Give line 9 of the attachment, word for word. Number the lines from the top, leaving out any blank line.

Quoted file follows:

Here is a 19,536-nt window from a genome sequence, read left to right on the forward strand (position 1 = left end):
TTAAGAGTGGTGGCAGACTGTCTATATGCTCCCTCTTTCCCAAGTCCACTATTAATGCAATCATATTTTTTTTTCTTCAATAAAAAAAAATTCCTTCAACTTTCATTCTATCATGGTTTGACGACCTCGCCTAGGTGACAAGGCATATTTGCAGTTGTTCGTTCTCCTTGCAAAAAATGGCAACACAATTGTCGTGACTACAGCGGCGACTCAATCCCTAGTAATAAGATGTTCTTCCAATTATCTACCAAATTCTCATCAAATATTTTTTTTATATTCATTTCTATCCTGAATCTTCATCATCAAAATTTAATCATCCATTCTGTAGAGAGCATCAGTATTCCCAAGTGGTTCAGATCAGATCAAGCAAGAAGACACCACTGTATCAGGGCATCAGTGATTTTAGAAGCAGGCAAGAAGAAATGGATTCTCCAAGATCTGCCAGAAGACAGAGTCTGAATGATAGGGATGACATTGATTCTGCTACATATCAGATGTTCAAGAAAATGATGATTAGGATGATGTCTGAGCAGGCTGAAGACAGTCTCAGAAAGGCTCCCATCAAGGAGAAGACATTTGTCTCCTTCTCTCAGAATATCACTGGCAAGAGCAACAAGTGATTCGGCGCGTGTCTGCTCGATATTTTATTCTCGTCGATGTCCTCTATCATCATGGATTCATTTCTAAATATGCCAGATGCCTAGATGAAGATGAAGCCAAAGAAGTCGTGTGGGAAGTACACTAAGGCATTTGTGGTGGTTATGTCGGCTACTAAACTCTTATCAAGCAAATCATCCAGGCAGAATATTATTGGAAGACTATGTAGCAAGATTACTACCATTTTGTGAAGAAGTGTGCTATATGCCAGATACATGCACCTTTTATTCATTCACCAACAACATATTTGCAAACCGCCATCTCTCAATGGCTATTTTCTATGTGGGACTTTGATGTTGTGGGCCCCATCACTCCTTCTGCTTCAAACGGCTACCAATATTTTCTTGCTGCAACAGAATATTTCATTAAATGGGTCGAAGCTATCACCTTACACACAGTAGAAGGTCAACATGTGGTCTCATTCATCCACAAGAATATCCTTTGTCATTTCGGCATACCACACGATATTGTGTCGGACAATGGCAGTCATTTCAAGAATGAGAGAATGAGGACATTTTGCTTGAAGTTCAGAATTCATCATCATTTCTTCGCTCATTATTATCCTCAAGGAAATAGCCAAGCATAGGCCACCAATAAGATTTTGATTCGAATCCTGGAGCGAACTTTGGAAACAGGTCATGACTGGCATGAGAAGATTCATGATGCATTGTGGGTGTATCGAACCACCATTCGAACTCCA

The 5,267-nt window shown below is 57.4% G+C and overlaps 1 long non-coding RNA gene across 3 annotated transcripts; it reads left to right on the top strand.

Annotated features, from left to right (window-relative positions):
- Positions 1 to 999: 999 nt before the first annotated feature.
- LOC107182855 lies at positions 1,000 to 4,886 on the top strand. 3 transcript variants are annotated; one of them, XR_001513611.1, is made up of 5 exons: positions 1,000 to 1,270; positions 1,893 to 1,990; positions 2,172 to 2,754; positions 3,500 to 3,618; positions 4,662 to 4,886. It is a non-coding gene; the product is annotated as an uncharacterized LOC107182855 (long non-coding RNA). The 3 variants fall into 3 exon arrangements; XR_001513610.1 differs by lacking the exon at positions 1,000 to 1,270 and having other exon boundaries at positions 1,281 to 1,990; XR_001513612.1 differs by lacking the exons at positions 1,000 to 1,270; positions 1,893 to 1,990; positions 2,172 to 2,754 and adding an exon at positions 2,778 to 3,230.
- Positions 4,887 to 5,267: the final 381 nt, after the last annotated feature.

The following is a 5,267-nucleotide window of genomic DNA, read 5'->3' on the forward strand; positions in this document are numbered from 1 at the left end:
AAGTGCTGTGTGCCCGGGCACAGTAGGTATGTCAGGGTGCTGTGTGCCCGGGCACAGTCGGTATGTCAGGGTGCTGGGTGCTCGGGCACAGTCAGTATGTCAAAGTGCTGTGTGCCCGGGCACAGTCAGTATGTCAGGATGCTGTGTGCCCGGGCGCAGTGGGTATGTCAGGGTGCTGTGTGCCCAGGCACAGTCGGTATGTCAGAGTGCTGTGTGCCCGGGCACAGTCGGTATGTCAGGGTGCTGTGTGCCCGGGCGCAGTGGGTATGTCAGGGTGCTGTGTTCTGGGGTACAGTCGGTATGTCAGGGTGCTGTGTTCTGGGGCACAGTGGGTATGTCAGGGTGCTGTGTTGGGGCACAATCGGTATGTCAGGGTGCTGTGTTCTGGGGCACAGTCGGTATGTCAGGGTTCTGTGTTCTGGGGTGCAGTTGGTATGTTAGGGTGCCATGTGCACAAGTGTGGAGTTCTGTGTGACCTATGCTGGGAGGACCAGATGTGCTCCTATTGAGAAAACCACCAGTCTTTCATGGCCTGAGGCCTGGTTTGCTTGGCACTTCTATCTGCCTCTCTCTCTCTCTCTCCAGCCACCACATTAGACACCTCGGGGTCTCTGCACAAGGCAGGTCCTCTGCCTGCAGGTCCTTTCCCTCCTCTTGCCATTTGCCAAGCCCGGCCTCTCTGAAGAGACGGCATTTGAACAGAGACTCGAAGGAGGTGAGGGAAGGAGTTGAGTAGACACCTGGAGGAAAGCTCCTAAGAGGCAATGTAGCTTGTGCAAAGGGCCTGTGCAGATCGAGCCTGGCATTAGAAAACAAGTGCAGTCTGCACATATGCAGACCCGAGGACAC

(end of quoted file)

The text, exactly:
AAGTGCTGTGTGCCCGGGCACAGTAGGTATGTCAGGGTGCTGTGTGCCCGGGCACAGTCGGTATGTCAGGGTGCTGGGTGCTCGGGCACAGTCAGTATGTCAAAGTGCTGTGTGCCCGGGCACAGTCAGTATGTCAGGATGCTGTGTGCCCGGGCGCAGTGGGTATGTCAGGGTGCTGTGTGCCCAGGCACAGTCGGTATGTCAGAGTGCTGTGTGCCCGGGCACAGTCGGTATGTCAGGGTGCTGTGTGCCCGGGCGCAGTGGGTATGTCAGGGTGCTGTGTTCTGGGGTACAGTCGGTATGTCAGGGTGCTGTGTTCTGGGGCACAGTGGGTATGTCAGGGTGCTGTGTTGGGGCACAATCGGTATGTCAGGGTGCTGTGTTCTGGGGCACAGTCGGTATGTCAGGGTTCTGTGTTCTGGGGTGCAGTTGGTATGTTAGGGTGCCATGTGCACAAGTGTGGAGTTCTGTGTGACCTATGCTGGGAGGACCAGATGTGCTCCTATTGAGAAAACCACCAGTCTTTCATGGCCTGAGGCCTGGTTTGCTTGGCACTTCTATCTGCCTCTCTCTCTCTCTCTCCAGCCACCACATTAGACACCTCGGGGTCTCTGCACAAGGCAGGTCCTCTGCCTGCAGGTCCTTTCCCTCCTCTTGCCATTTGCCAAGCCCGGCCTCTCTGAAGAGACGGCATTTGAACAGAGACTCGAAGGAGGTGAGGGAAGGAGTTGAGTAGACACCTGGAGGAAAGCTCCTAAGAGGCAATGTAGCTTGTGCAAAGGGCCTGTGCAGATCGAGCCTGGCATTAGAAAACAAGTGCAGTCTGCACATATGCAGACCCGAGGACAC